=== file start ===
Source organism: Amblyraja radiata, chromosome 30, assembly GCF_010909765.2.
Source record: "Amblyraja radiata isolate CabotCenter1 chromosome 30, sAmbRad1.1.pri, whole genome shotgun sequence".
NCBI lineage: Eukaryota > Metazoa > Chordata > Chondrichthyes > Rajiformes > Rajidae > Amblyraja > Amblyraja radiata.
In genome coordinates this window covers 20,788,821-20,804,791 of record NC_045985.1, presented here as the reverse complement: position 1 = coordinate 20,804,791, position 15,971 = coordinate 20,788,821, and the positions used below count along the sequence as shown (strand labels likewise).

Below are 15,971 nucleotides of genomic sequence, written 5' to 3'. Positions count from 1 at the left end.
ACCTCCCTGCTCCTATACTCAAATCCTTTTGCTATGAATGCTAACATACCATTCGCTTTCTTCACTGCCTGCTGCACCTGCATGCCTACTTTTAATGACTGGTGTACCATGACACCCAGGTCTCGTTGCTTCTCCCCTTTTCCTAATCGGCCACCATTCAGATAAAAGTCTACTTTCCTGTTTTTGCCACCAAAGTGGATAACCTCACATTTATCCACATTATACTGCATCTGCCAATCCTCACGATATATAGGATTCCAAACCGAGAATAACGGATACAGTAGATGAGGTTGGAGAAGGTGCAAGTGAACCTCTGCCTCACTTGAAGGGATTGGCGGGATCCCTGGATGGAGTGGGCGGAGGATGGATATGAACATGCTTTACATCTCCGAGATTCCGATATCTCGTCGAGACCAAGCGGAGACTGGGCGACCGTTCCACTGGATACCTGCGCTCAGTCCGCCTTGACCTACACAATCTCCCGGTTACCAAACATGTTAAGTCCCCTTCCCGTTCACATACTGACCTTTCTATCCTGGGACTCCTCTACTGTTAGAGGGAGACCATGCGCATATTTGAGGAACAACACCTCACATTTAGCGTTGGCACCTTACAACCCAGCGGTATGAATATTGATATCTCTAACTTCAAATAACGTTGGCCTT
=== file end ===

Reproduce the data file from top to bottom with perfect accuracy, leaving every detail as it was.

Source organism: Amblyraja radiata, chromosome 30, assembly GCF_010909765.2.
Source record: "Amblyraja radiata isolate CabotCenter1 chromosome 30, sAmbRad1.1.pri, whole genome shotgun sequence".
NCBI lineage: Eukaryota > Metazoa > Chordata > Chondrichthyes > Rajiformes > Rajidae > Amblyraja > Amblyraja radiata.
In genome coordinates this window covers 20,788,821-20,804,791 of record NC_045985.1, presented here as the reverse complement: position 1 = coordinate 20,804,791, position 15,971 = coordinate 20,788,821, and the positions used below count along the sequence as shown (strand labels likewise).

Below are 15,971 nucleotides of genomic sequence, written 5' to 3'. Positions count from 1 at the left end.
ACCTCCCTGCTCCTATACTCAAATCCTTTTGCTATGAATGCTAACATACCATTCGCTTTCTTCACTGCCTGCTGCACCTGCATGCCTACTTTTAATGACTGGTGTACCATGACACCCAGGTCTCGTTGCTTCTCCCCTTTTCCTAATCGGCCACCATTCAGATAAAAGTCTACTTTCCTGTTTTTGCCACCAAAGTGGATAACCTCACATTTATCCACATTATACTGCATCTGCCAATCCTCACGATATATAGGATTCCAAACCGAGAATAACGGATACAGTAGATGAGGTTGGAGAAGGTGCAAGTGAACCTCTGCCTCACTTGAAGGGATTGGCGGGATCCCTGGATGGAGTGGGCGGAGGATGGATATGAACATGCTTTACATCTCCGAGATTCCGATATCTCGTCGAGACCAAGCGGAGACTGGGCGACCGTTCCACTGGATACCTGCGCTCAGTCCGCCTTGACCTACACAATCTCCCGGTTACCAAACATGTTAAGTCCCCTTCCCGTTCACATACTGACCTTTCTATCCTGGGACTCCTCTACTGTTAGAGGGAGACCATGCGCATATTTGAGGAACAACACCTCACATTTAGCGTTGGCACCTTACAACCCAGCGGTATGAATATTGATATCTCTAACTTCAAATAACGTTGGCCTT